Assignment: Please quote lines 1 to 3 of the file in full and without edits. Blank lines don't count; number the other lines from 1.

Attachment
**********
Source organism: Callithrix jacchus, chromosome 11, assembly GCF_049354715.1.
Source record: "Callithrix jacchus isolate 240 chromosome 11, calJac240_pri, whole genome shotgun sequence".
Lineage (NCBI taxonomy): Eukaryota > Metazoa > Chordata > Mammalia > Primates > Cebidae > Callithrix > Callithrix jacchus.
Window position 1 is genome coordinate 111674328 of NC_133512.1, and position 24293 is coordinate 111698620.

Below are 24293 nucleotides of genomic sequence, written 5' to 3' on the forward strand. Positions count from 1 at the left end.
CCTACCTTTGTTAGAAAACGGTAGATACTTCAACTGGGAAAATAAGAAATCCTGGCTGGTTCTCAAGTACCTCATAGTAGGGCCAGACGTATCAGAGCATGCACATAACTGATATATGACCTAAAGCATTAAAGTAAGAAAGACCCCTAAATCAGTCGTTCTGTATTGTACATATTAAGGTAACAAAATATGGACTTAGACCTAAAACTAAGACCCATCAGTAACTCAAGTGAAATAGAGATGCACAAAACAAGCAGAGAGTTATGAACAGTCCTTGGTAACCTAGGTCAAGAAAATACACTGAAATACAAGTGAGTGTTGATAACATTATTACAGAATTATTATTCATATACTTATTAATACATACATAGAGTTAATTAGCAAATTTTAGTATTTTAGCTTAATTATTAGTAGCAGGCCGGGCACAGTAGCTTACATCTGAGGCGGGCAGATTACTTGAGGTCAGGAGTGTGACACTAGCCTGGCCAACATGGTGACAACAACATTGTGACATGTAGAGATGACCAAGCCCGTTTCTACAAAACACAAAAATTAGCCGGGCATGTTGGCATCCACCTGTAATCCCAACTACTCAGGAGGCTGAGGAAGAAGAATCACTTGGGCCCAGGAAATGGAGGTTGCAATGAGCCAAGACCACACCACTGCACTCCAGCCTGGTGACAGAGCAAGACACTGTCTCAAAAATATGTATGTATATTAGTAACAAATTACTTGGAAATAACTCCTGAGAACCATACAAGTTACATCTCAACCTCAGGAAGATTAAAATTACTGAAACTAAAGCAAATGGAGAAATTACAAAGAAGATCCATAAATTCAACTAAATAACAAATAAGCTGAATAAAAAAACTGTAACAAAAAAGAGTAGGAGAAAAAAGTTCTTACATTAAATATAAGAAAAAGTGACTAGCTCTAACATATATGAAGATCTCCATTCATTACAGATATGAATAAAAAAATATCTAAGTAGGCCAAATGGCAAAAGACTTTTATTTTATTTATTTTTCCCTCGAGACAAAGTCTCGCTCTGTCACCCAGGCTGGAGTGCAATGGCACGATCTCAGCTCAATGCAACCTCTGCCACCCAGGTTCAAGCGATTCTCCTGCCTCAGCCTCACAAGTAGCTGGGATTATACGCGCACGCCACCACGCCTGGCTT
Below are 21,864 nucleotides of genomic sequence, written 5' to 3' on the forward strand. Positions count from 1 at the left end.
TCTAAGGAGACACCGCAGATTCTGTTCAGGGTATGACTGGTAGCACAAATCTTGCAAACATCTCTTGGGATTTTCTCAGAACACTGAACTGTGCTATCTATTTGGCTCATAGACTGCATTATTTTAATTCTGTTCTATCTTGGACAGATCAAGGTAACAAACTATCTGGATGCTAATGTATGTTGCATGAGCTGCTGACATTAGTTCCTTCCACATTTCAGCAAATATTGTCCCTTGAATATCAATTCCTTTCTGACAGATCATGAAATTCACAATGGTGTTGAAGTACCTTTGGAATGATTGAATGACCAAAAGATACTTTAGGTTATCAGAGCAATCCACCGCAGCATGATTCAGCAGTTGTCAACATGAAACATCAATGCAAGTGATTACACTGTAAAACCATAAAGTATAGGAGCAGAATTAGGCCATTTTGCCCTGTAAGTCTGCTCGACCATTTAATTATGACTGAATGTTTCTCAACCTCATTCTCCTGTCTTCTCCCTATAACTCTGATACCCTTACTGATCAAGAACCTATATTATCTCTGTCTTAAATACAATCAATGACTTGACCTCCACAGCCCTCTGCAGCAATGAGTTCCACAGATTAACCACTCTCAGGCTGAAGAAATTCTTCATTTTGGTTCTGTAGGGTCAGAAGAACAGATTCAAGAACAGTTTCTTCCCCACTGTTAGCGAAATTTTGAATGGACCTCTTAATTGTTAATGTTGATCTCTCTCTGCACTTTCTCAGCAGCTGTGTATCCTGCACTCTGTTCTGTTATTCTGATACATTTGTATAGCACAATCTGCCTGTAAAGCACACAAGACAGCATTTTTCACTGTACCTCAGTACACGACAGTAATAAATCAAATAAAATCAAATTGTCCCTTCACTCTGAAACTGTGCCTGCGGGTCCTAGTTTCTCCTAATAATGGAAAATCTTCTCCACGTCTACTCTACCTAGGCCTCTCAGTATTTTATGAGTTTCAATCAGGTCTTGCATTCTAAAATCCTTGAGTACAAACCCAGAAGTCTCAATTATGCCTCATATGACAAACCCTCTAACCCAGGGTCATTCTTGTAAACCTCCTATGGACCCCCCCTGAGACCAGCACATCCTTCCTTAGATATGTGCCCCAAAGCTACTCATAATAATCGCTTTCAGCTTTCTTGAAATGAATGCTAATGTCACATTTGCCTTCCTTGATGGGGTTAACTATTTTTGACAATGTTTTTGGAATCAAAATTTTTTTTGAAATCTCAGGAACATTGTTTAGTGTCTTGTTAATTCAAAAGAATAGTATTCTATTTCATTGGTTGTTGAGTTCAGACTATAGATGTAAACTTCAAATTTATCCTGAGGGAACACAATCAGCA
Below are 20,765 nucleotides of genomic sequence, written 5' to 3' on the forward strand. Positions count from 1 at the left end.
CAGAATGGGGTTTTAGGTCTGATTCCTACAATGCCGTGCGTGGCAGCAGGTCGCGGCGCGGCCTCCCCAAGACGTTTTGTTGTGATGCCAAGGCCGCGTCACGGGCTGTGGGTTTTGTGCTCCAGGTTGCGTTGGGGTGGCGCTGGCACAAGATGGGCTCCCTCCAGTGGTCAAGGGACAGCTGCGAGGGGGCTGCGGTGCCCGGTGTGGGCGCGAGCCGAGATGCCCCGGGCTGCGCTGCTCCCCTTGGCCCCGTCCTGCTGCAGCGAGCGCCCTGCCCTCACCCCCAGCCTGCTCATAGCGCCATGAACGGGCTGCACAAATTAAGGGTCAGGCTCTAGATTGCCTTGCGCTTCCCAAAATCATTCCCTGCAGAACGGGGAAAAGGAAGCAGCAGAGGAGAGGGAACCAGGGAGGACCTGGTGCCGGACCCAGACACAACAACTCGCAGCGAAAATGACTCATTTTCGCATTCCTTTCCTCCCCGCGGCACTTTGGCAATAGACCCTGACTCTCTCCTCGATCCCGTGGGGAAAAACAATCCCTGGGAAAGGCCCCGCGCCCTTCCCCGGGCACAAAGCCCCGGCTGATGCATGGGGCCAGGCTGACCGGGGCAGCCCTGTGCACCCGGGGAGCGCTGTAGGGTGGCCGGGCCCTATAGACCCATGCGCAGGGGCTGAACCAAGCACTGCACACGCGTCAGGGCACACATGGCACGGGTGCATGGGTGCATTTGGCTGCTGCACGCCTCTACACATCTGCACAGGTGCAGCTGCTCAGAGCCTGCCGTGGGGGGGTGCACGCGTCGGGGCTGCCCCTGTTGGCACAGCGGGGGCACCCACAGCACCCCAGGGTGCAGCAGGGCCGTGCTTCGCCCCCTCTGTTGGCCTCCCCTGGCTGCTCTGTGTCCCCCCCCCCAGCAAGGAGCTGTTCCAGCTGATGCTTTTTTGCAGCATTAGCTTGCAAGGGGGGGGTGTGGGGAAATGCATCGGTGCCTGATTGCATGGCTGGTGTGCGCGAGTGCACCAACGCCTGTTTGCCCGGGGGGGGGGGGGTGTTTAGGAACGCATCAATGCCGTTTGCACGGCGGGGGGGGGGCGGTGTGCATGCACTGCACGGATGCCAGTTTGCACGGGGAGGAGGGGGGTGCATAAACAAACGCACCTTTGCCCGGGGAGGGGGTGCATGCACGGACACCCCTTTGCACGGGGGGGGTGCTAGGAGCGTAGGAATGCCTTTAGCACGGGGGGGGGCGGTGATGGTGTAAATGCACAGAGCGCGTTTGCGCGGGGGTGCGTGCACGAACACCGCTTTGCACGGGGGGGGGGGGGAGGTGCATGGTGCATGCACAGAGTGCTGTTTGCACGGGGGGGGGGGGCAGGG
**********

Source organism: Callithrix jacchus, chromosome 11, assembly GCF_049354715.1.
Source record: "Callithrix jacchus isolate 240 chromosome 11, calJac240_pri, whole genome shotgun sequence".
Lineage (NCBI taxonomy): Eukaryota > Metazoa > Chordata > Mammalia > Primates > Cebidae > Callithrix > Callithrix jacchus.